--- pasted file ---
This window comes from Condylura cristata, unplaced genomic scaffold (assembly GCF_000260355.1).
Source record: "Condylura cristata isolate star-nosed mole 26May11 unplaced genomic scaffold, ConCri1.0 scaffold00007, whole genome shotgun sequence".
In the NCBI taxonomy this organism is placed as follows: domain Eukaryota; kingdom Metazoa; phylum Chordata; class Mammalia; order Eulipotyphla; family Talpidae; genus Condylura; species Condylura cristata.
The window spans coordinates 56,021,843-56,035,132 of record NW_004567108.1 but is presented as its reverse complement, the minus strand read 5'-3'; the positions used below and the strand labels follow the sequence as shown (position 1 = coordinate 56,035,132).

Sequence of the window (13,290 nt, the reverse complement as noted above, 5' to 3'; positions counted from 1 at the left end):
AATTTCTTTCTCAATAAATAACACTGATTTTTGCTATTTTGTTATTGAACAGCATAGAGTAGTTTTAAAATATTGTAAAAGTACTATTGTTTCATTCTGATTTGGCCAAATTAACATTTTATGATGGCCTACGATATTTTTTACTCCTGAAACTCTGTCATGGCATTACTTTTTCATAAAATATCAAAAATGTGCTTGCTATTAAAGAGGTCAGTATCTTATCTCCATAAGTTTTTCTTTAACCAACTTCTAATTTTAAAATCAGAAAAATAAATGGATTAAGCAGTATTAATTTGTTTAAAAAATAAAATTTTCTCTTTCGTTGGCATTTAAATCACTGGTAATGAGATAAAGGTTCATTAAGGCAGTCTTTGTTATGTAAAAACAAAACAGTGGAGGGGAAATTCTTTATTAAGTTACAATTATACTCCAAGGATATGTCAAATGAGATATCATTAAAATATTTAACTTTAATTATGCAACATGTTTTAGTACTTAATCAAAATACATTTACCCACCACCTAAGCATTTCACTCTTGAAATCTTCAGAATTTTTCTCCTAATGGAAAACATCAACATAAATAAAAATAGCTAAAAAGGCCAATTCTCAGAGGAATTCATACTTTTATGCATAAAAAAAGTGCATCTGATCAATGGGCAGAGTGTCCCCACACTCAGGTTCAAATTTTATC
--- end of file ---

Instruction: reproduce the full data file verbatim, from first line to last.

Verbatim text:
This window comes from Condylura cristata, unplaced genomic scaffold (assembly GCF_000260355.1).
Source record: "Condylura cristata isolate star-nosed mole 26May11 unplaced genomic scaffold, ConCri1.0 scaffold00007, whole genome shotgun sequence".
In the NCBI taxonomy this organism is placed as follows: domain Eukaryota; kingdom Metazoa; phylum Chordata; class Mammalia; order Eulipotyphla; family Talpidae; genus Condylura; species Condylura cristata.
The window spans coordinates 56,021,843-56,035,132 of record NW_004567108.1 but is presented as its reverse complement, the minus strand read 5'-3'; the positions used below and the strand labels follow the sequence as shown (position 1 = coordinate 56,035,132).

Sequence of the window (13,290 nt, the reverse complement as noted above, 5' to 3'; positions counted from 1 at the left end):
AATTTCTTTCTCAATAAATAACACTGATTTTTGCTATTTTGTTATTGAACAGCATAGAGTAGTTTTAAAATATTGTAAAAGTACTATTGTTTCATTCTGATTTGGCCAAATTAACATTTTATGATGGCCTACGATATTTTTTACTCCTGAAACTCTGTCATGGCATTACTTTTTCATAAAATATCAAAAATGTGCTTGCTATTAAAGAGGTCAGTATCTTATCTCCATAAGTTTTTCTTTAACCAACTTCTAATTTTAAAATCAGAAAAATAAATGGATTAAGCAGTATTAATTTGTTTAAAAAATAAAATTTTCTCTTTCGTTGGCATTTAAATCACTGGTAATGAGATAAAGGTTCATTAAGGCAGTCTTTGTTATGTAAAAACAAAACAGTGGAGGGGAAATTCTTTATTAAGTTACAATTATACTCCAAGGATATGTCAAATGAGATATCATTAAAATATTTAACTTTAATTATGCAACATGTTTTAGTACTTAATCAAAATACATTTACCCACCACCTAAGCATTTCACTCTTGAAATCTTCAGAATTTTTCTCCTAATGGAAAACATCAACATAAATAAAAATAGCTAAAAAGGCCAATTCTCAGAGGAATTCATACTTTTATGCATAAAAAAAGTGCATCTGATCAATGGGCAGAGTGTCCCCACACTCAGGTTCAAATTTTATC